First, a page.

I dream of making moussaka for him again.

Riders On The Storm. On repeat.

giving in

Everything I need.

I’ve given in to the feeling of uncertainty. I am not sure what he means, whether he means anything at all, or what my responses should be. I’m lost. Confused. The feeling has taken over me; I move slowly, afraid I’ll bring down the house of cards if I move too quickly.

I’ve given in to the gloom. To the lack of sun. I can’t sleep at night. I can’t wake up in the morning. Then the gloom again. I feel like I’m underwater.

I gulp down my coffee in the morning, leaving the apartment untouched and messier than it’s ever been before. I return home after work and go straight to bed. I fill up the washing machine but it takes me three days to turn it on.

I’ve worn nothing but black since the beginning of November. Nothing else has felt as good.

I’ve given in to my sugar cravings. Eat the damn cake. So I do. Sometimes at eleven at a pub quiz night with a pint of cider. Naturally, I wake up feeling like absolute shit.

To survive, I’ve given in to the insatiable need to read. Moby Dick, The Great Gatsby, The Goldfinch (again!), The Catcher in the Rye, some Hemingway, some Japanese poets from Taishō period, Pablo Neruda’s poetry, Orwell’s 1984 three times in the last four months, the Millennium series, some Dan Brown before I got bored of the cookie-cutter plots, Naomi’s Klein’s book on climate, and way too many titles on Bosnia and Rwanda. Slavenka Drakulic, David Reiff, and Misha Glenny until I couldn’t read a word about the war or the genocide, the previous system or any of it. And most incredibly, Stephen King whom I managed to avoid for the past twenty-six years. James Baldwin, Maya Angelou, and Ryszard Kapuściński because I crave the worlds that aren’t European.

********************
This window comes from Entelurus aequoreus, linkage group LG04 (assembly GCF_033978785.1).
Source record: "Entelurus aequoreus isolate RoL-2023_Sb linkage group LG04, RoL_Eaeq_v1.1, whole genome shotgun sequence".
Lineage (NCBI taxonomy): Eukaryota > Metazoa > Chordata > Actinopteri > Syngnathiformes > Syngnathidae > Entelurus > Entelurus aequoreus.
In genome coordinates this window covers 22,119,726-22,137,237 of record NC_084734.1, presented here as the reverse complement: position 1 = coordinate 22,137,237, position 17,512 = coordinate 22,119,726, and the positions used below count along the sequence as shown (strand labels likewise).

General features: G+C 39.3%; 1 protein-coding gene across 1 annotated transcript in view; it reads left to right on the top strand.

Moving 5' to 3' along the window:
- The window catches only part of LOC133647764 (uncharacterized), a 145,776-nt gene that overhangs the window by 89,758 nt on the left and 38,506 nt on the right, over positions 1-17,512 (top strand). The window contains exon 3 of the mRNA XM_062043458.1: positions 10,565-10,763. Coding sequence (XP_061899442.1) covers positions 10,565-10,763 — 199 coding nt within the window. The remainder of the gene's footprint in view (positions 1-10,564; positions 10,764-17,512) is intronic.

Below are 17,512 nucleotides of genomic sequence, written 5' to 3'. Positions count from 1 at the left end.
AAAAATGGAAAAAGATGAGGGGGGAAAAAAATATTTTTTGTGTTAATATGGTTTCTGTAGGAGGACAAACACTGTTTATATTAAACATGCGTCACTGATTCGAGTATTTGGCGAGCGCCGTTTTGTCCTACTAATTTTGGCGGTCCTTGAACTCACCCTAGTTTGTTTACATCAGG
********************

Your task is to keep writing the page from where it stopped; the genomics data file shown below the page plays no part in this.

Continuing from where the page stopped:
I crave too much. I’m never satisfied, always frustrated. I flow through days, living inside my head, hidden from the world, forgetting to breathe.

The proper verb for depression is sink.*

an ode to a potato plant

Looking up.

6.30 am. I’m awake. The sun won’t come up for another two hours. I count the minutes until daybreak. The deepest blues are black.